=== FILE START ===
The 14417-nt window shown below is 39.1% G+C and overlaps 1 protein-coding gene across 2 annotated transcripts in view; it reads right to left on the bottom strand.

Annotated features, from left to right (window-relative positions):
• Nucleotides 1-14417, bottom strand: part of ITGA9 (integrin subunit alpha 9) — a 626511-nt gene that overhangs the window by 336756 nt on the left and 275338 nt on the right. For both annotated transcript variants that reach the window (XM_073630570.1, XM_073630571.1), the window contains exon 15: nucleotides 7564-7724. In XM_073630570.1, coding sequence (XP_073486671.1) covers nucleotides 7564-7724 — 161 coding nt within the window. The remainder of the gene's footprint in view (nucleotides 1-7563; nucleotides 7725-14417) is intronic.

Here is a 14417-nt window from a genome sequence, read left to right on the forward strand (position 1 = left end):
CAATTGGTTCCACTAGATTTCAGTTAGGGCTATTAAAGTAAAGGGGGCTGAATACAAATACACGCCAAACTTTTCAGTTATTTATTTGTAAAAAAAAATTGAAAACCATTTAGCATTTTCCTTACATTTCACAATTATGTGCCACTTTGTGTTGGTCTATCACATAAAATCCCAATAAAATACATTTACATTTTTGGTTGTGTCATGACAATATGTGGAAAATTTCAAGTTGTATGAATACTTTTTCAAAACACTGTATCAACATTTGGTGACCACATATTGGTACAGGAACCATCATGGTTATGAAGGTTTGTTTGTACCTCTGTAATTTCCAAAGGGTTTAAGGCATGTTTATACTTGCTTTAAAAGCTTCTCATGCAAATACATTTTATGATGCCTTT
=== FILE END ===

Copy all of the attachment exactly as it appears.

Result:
The 14417-nt window shown below is 39.1% G+C and overlaps 1 protein-coding gene across 2 annotated transcripts in view; it reads right to left on the bottom strand.

Annotated features, from left to right (window-relative positions):
• Nucleotides 1-14417, bottom strand: part of ITGA9 (integrin subunit alpha 9) — a 626511-nt gene that overhangs the window by 336756 nt on the left and 275338 nt on the right. For both annotated transcript variants that reach the window (XM_073630570.1, XM_073630571.1), the window contains exon 15: nucleotides 7564-7724. In XM_073630570.1, coding sequence (XP_073486671.1) covers nucleotides 7564-7724 — 161 coding nt within the window. The remainder of the gene's footprint in view (nucleotides 1-7563; nucleotides 7725-14417) is intronic.

Here is a 14417-nt window from a genome sequence, read left to right on the forward strand (position 1 = left end):
CAATTGGTTCCACTAGATTTCAGTTAGGGCTATTAAAGTAAAGGGGGCTGAATACAAATACACGCCAAACTTTTCAGTTATTTATTTGTAAAAAAAAATTGAAAACCATTTAGCATTTTCCTTACATTTCACAATTATGTGCCACTTTGTGTTGGTCTATCACATAAAATCCCAATAAAATACATTTACATTTTTGGTTGTGTCATGACAATATGTGGAAAATTTCAAGTTGTATGAATACTTTTTCAAAACACTGTATCAACATTTGGTGACCACATATTGGTACAGGAACCATCATGGTTATGAAGGTTTGTTTGTACCTCTGTAATTTCCAAAGGGTTTAAGGCATGTTTATACTTGCTTTAAAAGCTTCTCATGCAAATACATTTTATGATGCCTTT